After following Gurr's and Steggle's advice to clutch the 'icicles' (57) from the iceberg of lost plays and suture together fragmentary records, the book concludes on a more empiricist note, with Martin Wiggins's overview of recent discoveries in the archives. Almost all of these have been manuscripts rather than printed books, and Wiggins presents them as object lessons on how to unearth more. His approach, in other words, is the diametrical opposite of the prescription followed in Part II. Such tensions within the collection could perhaps have been addressed with greater candour. But as Astington's chapter posits, methodological diversity can be healthy. If it is good to have both 'lumpers' and 'splitters', the tent should be large enough to host both manuscript hunters and reconstructors. Some archaeologists must dig for pot-shards and others draw inferences from them based on historical and cultural knowledge. Thanks to digital archives like Early English Books Online (EEBO), of which many contributors to this collection avail themselves, tracking down obscure references to possible analogues for lost plays has become much easier than ever before. There is of course a danger in conjuring with these shadowy titles or fragments: like Harry Potter's Mirror of Erised, lost plays might show us what we most wish to see. But when anchored in facts and executed with the kind of caution and integrity on display in this collection, it is possible to forge responsible conjectures. Such plausible speculation would make for a welcome supplement to the understandably restrictive, fact-gathering entries in the Lost Plays Database. Given the scope of the challenge, the more scholars who begin to probe and limn the body of missing drama from early modern England the better.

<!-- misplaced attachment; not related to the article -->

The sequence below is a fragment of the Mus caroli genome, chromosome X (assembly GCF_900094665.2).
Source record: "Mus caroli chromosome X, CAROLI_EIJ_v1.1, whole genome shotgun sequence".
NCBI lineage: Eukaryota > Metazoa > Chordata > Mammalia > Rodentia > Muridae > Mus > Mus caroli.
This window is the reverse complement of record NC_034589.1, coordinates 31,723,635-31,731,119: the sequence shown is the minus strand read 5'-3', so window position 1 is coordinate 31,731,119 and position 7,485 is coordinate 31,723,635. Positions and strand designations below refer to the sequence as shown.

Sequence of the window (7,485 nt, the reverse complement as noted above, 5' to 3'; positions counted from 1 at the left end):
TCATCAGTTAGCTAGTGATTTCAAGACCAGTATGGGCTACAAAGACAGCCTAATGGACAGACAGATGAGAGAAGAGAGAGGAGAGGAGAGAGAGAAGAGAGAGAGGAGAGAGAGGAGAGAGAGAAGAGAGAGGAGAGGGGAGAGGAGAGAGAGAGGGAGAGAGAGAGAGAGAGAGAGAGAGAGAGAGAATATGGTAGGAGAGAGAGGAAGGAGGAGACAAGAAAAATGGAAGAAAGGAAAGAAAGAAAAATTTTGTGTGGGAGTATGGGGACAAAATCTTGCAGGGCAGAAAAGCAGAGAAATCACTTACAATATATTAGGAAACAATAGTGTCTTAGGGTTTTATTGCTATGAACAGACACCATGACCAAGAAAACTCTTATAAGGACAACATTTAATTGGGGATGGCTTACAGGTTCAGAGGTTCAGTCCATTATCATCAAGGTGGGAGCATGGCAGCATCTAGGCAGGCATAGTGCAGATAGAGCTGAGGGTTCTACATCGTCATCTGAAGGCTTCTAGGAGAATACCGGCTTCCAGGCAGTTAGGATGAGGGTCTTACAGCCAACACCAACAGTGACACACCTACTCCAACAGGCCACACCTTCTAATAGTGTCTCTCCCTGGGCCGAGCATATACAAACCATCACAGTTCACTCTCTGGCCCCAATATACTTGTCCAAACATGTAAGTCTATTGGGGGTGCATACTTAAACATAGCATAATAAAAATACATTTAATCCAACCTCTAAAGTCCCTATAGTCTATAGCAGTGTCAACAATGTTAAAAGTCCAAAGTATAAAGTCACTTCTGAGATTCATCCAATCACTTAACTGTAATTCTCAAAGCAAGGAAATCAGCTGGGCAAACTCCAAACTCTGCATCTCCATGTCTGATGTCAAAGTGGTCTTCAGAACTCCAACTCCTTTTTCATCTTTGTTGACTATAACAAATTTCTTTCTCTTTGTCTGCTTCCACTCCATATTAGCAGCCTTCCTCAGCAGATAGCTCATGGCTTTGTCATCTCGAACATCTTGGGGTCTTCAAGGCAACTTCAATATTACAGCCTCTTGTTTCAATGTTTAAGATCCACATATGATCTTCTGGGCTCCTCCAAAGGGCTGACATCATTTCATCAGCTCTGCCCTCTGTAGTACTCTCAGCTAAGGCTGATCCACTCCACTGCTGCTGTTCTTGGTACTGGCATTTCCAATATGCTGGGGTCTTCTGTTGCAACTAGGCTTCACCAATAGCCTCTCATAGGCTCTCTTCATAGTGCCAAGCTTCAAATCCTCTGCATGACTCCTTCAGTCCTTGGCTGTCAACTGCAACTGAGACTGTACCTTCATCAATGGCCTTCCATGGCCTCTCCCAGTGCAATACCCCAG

Readers who pick up this book expecting ground-shaking revelations about, say, the final resting place of Love's Labour's Won may come away disappointed. But one of this collection's achievements is to demonstrate why grandiose expectations and overconfident assertions would be misguided. Instead it outlines and enacts a modus operandi for finding fragments and carefully placing those we already have into narratives of theatre history. If lost plays have hovered like a cloud of unknowing over Renaissance drama, then this collection makes a graceful and mist-dispersing leap into the thick of it.
TODD ANDREW BORLINK
University of Huddersfield
|Printer friendly Cite/link Email Feedback|
|Author:||Borlink, Todd Andrew|
|Article Type:||Book review|
|Date:||Jan 1, 2016|
|Previous Article:||Richard Preiss. Clowning and Authorship in Early Modern Theatre.|
|Next Article:||Charlotte Scott. Shakespeare's Nature: From Cultivation to Culture.|